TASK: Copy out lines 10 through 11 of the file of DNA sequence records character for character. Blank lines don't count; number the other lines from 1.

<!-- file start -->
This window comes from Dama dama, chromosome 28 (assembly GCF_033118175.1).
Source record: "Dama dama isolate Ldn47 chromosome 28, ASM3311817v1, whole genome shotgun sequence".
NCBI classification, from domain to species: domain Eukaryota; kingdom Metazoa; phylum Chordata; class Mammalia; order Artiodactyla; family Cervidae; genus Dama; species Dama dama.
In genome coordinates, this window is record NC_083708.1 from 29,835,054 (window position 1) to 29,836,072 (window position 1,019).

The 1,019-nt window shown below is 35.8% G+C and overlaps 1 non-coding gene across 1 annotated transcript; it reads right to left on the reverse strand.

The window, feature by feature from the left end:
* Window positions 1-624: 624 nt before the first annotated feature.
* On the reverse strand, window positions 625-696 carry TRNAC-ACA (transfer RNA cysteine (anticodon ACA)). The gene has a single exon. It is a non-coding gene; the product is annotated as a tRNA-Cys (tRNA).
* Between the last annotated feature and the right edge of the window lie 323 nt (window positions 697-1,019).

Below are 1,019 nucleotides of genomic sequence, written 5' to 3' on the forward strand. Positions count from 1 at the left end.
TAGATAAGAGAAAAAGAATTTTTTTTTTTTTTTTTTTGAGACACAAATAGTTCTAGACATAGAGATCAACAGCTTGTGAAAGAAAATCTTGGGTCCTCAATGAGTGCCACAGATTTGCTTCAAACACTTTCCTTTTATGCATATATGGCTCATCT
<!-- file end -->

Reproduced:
Below are 1,019 nucleotides of genomic sequence, written 5' to 3' on the forward strand. Positions count from 1 at the left end.
TAGATAAGAGAAAAAGAATTTTTTTTTTTTTTTTTTTGAGACACAAATAGTTCTAGACATAGAGATCAACAGCTTGTGAAAGAAAATCTTGGGTCCTCAATGAGTGCCACAGATTTGCTTCAAACACTTTCCTTTTATGCATATATGGCTCATCT